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Dune Shack, Cape Cod, 1973

Hawaii Review #85, Fall 2016

Time after time, in bars and parties, I heard the story of how a mysterious carpenter of the dunes came and patches the roof before the storm of '73, saving the life of a local writer. 

A Touch of Sugar on the Blood

Green Briar Review, Winner 2016 Contest in Nonfiction

This is the very question I have been grappling with my whole life: who owns disease? We all know that illness spreads. We cover our mouths. We wash our hands and take our vitamins. Disease also spreads through our emotional lives in a ripple effect. Don't I own a little piece, at least, of my mother's cancer? Didn't my father pay the price to own a share of that illness? My mother and I shared so little; can't we share this final thing? 

Martha Paints the Sunset

Glint Literary Journal, Issue 6, Fall 2015

Martha could vaguely remember the ringing of the phone, the news of an accident, the boiling water, the yellow dusk, the kids, the diamond. Owen. She held those memories right there with all the others. The doctors were wrong when they spoke of memory loss. The problem wasn’t a dearth of memory; the problem was abundance. She wanted to tell George that she wasn’t losing her memory at all. She remembered it all. It was only just a second ago that they were all right here together.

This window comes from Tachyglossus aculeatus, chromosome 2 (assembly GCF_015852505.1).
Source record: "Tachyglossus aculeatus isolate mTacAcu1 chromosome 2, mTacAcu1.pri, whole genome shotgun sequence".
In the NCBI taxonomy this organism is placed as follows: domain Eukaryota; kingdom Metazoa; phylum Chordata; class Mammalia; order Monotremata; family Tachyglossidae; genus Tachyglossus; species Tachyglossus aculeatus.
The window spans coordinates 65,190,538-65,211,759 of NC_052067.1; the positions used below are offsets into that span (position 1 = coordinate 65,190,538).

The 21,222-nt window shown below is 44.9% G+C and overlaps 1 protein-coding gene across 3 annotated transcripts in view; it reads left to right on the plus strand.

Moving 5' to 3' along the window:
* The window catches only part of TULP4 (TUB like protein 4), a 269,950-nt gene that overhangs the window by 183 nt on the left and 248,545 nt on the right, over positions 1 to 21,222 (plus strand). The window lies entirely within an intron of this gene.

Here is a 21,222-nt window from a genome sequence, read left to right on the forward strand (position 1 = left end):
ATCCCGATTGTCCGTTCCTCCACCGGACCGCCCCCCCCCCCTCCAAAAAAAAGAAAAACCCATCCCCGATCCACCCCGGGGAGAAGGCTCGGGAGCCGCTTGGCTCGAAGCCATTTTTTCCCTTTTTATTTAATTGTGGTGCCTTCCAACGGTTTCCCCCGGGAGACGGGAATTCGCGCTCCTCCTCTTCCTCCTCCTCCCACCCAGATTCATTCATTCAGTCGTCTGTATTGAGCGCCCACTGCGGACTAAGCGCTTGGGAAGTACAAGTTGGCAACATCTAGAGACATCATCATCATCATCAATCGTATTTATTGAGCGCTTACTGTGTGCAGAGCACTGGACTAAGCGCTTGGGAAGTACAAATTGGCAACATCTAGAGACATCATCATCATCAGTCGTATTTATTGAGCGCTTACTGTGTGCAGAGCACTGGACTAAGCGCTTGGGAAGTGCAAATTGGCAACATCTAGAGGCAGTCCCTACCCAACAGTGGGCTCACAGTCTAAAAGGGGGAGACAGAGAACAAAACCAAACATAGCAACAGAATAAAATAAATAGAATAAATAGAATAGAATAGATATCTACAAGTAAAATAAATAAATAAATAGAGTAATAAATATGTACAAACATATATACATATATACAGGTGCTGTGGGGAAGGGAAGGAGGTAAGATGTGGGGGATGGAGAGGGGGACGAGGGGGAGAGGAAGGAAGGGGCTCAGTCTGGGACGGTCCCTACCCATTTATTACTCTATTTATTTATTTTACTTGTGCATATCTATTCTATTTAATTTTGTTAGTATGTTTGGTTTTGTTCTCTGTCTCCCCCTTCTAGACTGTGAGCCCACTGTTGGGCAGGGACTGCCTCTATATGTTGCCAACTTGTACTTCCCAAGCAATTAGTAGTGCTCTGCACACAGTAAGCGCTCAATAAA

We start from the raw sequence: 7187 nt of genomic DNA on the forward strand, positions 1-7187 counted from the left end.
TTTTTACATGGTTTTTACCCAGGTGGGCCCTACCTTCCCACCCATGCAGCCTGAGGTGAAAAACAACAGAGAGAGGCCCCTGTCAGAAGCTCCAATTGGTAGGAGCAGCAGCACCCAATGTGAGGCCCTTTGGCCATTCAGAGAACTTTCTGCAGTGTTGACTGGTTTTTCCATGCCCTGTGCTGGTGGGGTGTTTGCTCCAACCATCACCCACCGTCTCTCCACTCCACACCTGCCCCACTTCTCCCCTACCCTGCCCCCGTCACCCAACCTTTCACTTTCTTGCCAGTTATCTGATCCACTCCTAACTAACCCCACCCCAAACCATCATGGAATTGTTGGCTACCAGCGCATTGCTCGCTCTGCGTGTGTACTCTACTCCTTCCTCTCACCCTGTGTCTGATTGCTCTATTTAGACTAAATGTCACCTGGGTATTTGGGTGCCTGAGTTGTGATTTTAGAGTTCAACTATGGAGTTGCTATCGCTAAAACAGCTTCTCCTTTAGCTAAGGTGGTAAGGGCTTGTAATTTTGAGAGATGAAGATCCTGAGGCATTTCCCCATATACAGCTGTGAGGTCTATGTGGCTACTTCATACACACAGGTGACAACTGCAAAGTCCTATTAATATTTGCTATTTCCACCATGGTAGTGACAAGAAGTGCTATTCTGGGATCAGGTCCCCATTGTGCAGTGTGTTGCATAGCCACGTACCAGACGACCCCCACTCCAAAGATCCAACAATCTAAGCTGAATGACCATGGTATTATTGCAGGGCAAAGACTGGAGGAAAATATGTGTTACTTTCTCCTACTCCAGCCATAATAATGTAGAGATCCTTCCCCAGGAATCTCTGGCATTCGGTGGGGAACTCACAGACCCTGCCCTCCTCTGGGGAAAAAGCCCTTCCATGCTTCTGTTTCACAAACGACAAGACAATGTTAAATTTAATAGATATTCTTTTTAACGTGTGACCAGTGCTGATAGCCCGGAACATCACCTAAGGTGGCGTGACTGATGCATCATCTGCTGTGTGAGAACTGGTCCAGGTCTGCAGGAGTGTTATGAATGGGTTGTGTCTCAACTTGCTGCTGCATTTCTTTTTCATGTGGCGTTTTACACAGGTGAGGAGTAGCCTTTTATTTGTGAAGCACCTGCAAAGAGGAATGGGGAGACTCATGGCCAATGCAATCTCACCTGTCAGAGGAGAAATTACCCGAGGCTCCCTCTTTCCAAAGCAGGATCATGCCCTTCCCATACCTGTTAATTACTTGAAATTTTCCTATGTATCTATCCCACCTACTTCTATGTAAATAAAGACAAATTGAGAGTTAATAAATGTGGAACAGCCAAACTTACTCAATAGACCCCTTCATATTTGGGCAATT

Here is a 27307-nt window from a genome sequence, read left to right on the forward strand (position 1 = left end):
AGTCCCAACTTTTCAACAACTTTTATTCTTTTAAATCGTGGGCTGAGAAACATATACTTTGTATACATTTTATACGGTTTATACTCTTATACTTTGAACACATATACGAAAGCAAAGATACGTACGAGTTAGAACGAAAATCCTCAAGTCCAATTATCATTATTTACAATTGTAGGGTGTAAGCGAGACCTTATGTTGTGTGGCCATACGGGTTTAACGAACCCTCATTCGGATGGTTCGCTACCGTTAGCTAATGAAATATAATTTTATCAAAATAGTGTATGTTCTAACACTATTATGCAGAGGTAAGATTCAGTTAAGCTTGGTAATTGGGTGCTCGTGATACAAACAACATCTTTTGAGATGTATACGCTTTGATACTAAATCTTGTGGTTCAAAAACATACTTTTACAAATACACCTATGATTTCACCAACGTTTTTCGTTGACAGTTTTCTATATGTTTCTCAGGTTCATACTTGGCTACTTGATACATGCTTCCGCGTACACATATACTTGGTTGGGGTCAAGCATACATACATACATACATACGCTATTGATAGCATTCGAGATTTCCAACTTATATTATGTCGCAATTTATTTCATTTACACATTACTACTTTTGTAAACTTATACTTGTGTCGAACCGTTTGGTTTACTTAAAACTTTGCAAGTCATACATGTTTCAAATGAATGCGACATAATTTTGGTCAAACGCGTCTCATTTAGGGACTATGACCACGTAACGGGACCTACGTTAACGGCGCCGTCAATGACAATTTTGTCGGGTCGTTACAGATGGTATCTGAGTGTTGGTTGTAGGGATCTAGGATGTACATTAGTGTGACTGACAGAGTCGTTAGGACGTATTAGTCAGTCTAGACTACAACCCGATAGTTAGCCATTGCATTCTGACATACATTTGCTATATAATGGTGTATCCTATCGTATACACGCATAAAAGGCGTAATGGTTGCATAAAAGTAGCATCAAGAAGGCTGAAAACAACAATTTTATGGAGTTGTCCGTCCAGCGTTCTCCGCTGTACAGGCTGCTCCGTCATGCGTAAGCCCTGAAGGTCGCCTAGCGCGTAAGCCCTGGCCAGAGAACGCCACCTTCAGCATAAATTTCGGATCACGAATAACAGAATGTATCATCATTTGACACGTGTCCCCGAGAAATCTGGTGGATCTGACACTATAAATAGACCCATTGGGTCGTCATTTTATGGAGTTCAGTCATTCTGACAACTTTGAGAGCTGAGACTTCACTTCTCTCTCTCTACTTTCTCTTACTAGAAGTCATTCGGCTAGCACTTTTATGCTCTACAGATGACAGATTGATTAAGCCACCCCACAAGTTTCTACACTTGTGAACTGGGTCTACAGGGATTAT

What the Star Told Me

Santa Clara Review, Vol. 102, Issue 2, Spring 2015

Above us, the stars twinkled. Everyone always talks about the damn things twinkling, but I had never seen it until that night. Swirling spirals and arcs of stars shed tails of cerulean and fuchsia. 

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